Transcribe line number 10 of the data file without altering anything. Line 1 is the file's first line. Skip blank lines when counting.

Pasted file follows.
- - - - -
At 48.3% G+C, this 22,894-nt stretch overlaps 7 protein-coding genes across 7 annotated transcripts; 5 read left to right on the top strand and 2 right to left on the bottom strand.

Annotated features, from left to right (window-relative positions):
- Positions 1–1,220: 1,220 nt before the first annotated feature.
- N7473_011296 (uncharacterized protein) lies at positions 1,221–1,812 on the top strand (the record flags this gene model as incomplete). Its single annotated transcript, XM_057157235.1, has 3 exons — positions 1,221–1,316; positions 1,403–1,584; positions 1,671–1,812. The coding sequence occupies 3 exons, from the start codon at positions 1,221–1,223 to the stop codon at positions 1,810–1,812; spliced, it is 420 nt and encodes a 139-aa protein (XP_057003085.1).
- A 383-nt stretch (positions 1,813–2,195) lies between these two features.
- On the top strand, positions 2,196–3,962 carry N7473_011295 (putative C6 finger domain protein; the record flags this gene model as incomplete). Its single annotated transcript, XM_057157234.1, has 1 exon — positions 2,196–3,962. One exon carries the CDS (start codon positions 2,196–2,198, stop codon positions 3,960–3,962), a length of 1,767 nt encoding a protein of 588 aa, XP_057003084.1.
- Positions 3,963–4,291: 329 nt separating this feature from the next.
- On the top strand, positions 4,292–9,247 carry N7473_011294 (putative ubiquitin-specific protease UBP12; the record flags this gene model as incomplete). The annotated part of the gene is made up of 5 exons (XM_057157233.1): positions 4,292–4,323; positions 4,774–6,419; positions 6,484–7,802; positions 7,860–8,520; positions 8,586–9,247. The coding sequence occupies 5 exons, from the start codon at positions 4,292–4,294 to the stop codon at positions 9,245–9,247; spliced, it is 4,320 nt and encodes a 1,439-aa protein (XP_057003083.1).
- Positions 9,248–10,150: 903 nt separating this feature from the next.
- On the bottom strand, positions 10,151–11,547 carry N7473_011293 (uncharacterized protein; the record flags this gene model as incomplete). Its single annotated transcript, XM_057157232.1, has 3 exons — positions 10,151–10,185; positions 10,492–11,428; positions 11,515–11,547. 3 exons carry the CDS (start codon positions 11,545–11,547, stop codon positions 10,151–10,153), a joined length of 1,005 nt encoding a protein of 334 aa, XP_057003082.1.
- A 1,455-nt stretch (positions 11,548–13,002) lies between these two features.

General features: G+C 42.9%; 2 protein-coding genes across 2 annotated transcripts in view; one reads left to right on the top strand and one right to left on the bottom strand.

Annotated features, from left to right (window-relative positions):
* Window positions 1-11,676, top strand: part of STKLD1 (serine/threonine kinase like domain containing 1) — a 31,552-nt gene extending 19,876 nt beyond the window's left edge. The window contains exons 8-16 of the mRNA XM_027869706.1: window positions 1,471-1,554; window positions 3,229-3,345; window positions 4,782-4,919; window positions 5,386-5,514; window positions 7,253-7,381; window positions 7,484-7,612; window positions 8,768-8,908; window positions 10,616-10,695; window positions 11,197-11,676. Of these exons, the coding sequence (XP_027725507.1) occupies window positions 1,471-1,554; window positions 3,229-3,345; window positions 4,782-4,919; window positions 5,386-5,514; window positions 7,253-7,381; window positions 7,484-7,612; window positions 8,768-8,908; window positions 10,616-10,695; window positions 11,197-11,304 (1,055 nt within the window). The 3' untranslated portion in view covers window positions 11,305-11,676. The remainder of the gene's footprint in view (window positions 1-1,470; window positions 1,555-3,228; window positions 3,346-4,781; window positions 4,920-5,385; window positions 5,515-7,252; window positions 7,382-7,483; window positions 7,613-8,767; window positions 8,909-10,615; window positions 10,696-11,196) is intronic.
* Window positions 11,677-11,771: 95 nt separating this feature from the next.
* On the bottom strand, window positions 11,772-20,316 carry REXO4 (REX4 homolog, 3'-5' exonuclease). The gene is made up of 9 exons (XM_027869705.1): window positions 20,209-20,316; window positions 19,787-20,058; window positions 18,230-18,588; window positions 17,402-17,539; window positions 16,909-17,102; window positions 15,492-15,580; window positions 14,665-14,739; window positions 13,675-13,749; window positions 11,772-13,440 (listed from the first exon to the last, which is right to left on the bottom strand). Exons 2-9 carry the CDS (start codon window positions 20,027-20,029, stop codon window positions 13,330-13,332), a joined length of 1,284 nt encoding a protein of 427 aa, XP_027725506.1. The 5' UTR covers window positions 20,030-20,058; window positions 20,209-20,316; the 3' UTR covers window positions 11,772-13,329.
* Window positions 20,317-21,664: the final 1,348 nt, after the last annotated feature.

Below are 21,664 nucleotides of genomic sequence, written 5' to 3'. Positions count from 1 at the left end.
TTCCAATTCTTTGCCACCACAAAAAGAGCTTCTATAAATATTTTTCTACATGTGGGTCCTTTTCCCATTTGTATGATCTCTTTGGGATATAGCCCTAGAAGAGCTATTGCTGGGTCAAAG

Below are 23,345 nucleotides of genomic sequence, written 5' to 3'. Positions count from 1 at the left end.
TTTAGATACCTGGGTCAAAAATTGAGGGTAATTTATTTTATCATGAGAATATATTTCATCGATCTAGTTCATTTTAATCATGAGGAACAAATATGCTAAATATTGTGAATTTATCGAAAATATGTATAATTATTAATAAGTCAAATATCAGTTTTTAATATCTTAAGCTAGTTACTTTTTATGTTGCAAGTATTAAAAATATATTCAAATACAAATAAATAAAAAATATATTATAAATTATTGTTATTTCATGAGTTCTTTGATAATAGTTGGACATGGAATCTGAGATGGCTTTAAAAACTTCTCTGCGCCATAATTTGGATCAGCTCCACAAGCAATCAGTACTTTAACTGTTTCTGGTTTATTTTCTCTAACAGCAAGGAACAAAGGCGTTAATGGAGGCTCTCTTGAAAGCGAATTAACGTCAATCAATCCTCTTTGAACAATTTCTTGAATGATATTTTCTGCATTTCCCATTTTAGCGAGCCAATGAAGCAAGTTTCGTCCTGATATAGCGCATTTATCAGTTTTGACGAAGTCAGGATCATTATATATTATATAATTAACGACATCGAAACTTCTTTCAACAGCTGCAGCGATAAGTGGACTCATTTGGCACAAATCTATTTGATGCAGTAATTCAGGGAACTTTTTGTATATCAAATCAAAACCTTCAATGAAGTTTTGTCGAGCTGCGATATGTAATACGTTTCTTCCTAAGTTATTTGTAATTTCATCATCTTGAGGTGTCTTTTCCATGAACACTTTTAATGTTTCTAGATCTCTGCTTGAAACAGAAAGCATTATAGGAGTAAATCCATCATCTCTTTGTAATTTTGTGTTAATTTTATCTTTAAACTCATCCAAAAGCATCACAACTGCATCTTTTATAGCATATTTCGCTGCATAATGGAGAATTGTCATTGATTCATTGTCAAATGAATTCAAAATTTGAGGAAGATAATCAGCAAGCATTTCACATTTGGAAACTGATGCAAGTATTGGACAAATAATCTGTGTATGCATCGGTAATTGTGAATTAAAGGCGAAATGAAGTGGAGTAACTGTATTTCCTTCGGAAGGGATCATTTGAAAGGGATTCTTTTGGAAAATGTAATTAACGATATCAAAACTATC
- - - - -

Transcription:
- On the bottom strand, positions 10,151–11,547 carry N7473_011293 (uncharacterized protein; the record flags this gene model as incomplete). Its single annotated transcript, XM_057157232.1, has 3 exons — positions 10,151–10,185; positions 10,492–11,428; positions 11,515–11,547. 3 exons carry the CDS (start codon positions 11,545–11,547, stop codon positions 10,151–10,153), a joined length of 1,005 nt encoding a protein of 334 aa, XP_057003082.1.